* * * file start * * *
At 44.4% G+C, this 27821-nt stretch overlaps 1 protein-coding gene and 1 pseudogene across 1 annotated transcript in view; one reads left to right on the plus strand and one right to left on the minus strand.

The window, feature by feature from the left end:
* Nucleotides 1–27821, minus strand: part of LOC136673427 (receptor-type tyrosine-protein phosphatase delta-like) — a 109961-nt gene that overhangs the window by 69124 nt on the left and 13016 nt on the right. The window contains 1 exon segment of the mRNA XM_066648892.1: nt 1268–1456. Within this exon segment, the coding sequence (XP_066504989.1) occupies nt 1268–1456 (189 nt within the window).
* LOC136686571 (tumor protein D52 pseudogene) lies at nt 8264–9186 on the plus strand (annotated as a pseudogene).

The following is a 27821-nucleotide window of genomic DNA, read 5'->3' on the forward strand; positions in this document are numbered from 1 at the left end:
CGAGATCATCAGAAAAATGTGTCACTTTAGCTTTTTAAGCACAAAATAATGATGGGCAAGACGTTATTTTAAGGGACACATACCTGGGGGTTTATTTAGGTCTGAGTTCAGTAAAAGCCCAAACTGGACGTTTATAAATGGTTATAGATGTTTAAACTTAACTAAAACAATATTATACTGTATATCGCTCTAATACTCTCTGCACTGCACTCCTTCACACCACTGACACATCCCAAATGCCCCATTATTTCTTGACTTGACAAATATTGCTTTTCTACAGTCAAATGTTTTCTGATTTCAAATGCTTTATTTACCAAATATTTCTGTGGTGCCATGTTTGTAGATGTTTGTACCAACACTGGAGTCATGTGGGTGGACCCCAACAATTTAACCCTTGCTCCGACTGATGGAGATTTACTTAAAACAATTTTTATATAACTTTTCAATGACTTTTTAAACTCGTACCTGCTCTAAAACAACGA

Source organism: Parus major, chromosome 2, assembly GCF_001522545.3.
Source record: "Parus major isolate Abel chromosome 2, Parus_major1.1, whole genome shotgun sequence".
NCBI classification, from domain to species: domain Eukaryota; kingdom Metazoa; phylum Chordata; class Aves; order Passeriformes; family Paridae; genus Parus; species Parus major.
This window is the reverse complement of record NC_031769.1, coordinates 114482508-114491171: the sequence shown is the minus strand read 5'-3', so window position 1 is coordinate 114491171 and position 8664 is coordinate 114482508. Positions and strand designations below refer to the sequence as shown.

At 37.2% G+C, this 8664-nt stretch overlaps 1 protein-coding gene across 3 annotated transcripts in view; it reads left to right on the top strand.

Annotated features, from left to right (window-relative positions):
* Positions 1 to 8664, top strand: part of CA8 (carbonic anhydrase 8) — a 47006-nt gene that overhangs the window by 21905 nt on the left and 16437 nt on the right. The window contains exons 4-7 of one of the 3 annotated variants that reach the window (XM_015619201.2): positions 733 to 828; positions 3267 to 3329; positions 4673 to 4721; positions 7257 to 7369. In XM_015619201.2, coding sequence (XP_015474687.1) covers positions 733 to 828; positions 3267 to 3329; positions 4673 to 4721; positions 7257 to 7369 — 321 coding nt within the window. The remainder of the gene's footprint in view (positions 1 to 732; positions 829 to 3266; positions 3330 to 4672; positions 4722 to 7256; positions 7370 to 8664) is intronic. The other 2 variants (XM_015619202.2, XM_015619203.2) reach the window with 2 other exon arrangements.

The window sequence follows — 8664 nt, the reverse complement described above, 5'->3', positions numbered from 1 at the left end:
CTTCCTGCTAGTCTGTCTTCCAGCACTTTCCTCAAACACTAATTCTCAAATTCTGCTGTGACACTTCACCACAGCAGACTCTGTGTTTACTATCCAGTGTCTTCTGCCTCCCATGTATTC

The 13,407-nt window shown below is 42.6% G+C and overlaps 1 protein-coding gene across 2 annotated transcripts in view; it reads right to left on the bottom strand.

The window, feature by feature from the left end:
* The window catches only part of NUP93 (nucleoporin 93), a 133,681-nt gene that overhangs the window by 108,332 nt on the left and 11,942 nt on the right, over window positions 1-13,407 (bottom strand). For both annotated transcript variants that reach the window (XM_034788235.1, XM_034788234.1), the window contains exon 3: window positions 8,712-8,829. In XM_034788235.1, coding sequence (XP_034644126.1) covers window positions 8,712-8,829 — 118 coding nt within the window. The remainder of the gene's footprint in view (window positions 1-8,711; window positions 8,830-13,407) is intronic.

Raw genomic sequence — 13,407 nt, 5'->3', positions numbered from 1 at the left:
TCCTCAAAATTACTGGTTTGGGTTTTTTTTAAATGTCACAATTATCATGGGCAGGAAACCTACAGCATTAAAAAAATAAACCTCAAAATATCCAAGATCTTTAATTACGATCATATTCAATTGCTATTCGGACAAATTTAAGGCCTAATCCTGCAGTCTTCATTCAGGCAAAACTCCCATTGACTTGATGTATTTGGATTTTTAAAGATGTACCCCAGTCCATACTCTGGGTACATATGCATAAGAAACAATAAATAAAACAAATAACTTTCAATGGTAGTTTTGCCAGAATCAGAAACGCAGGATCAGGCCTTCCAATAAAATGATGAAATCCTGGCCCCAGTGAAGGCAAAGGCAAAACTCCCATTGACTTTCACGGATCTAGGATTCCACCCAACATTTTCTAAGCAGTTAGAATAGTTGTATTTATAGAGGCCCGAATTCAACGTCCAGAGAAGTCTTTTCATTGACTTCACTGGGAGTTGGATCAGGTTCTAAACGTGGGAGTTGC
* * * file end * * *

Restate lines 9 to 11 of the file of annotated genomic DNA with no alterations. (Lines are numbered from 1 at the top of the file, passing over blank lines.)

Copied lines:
NCBI classification, from domain to species: domain Eukaryota; kingdom Metazoa; phylum Chordata; class Aves; order Passeriformes; family Paridae; genus Parus; species Parus major.
This window is the reverse complement of record NC_031769.1, coordinates 114482508-114491171: the sequence shown is the minus strand read 5'-3', so window position 1 is coordinate 114491171 and position 8664 is coordinate 114482508. Positions and strand designations below refer to the sequence as shown.

At 37.2% G+C, this 8664-nt stretch overlaps 1 protein-coding gene across 3 annotated transcripts in view; it reads left to right on the top strand.